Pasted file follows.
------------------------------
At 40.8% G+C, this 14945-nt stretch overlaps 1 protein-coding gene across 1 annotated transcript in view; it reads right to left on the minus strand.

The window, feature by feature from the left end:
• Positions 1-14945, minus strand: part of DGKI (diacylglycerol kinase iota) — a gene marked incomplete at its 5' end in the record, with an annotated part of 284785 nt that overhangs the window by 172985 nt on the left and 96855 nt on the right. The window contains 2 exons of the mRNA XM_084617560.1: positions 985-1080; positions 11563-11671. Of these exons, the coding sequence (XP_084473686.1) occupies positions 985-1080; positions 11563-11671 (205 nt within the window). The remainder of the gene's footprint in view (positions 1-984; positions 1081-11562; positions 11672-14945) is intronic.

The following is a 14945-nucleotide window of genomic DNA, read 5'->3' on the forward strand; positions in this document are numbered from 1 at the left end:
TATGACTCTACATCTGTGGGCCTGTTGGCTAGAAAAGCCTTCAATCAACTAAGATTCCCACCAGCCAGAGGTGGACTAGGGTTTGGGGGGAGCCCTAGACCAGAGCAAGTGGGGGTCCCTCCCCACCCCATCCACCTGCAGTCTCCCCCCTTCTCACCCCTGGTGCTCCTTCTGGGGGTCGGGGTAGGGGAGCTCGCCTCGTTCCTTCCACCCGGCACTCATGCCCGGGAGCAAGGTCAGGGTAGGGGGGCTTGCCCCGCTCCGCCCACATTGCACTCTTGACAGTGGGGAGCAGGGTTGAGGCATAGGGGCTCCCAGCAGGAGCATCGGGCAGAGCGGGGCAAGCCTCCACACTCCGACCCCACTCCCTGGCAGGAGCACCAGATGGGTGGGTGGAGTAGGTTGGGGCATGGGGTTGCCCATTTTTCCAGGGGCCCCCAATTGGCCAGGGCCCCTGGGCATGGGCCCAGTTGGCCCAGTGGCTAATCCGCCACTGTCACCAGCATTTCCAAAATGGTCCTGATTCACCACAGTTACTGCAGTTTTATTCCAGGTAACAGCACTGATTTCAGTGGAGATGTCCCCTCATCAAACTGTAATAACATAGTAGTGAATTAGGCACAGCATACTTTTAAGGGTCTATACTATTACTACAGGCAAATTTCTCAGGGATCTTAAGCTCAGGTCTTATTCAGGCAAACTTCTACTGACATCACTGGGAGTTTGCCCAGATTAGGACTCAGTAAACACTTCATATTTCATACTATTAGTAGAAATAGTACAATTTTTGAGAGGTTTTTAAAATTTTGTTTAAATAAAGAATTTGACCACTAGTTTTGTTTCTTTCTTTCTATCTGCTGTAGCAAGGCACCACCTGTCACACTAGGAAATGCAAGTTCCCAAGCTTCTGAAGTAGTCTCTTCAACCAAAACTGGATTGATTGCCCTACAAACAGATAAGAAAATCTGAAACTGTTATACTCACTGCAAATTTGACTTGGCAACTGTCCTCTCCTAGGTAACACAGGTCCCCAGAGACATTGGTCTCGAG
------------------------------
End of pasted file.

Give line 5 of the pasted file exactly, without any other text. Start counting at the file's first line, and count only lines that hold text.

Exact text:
TATGACTCTACATCTGTGGGCCTGTTGGCTAGAAAAGCCTTCAATCAACTAAGATTCCCACCAGCCAGAGGTGGACTAGGGTTTGGGGGGAGCCCTAGACCAGAGCAAGTGGGGGTCCCTCCCCACCCCATCCACCTGCAGTCTCCCCCCTTCTCACCCCTGGTGCTCCTTCTGGGGGTCGGGGTAGGGGAGCTCGCCTCGTTCCTTCCACCCGGCACTCATGCCCGGGAGCAAGGTCAGGGTAGGGGGGCTTGCCCCGCTCCGCCCACATTGCACTCTTGACAGTGGGGAGCAGGGTTGAGGCATAGGGGCTCCCAGCAGGAGCATCGGGCAGAGCGGGGCAAGCCTCCACACTCCGACCCCACTCCCTGGCAGGAGCACCAGATGGGTGGGTGGAGTAGGTTGGGGCATGGGGTTGCCCATTTTTCCAGGGGCCCCCAATTGGCCAGGGCCCCTGGGCATGGGCCCAGTTGGCCCAGTGGCTAATCCGCCACTGTCACCAGCATTTCCAAAATGGTCCTGATTCACCACAGTTACTGCAGTTTTATTCCAGGTAACAGCACTGATTTCAGTGGAGATGTCCCCTCATCAAACTGTAATAACATAGTAGTGAATTAGGCACAGCATACTTTTAAGGGTCTATACTATTACTACAGGCAAATTTCTCAGGGATCTTAAGCTCAGGTCTTATTCAGGCAAACTTCTACTGACATCACTGGGAGTTTGCCCAGATTAGGACTCAGTAAACACTTCATATTTCATACTATTAGTAGAAATAGTACAATTTTTGAGAGGTTTTTAAAATTTTGTTTAAATAAAGAATTTGACCACTAGTTTTGTTTCTTTCTTTCTATCTGCTGTAGCAAGGCACCACCTGTCACACTAGGAAATGCAAGTTCCCAAGCTTCTGAAGTAGTCTCTTCAACCAAAACTGGATTGATTGCCCTACAAACAGATAAGAAAATCTGAAACTGTTATACTCACTGCAAATTTGACTTGGCAACTGTCCTCTCCTAGGTAACACAGGTCCCCAGAGACATTGGTCTCGAG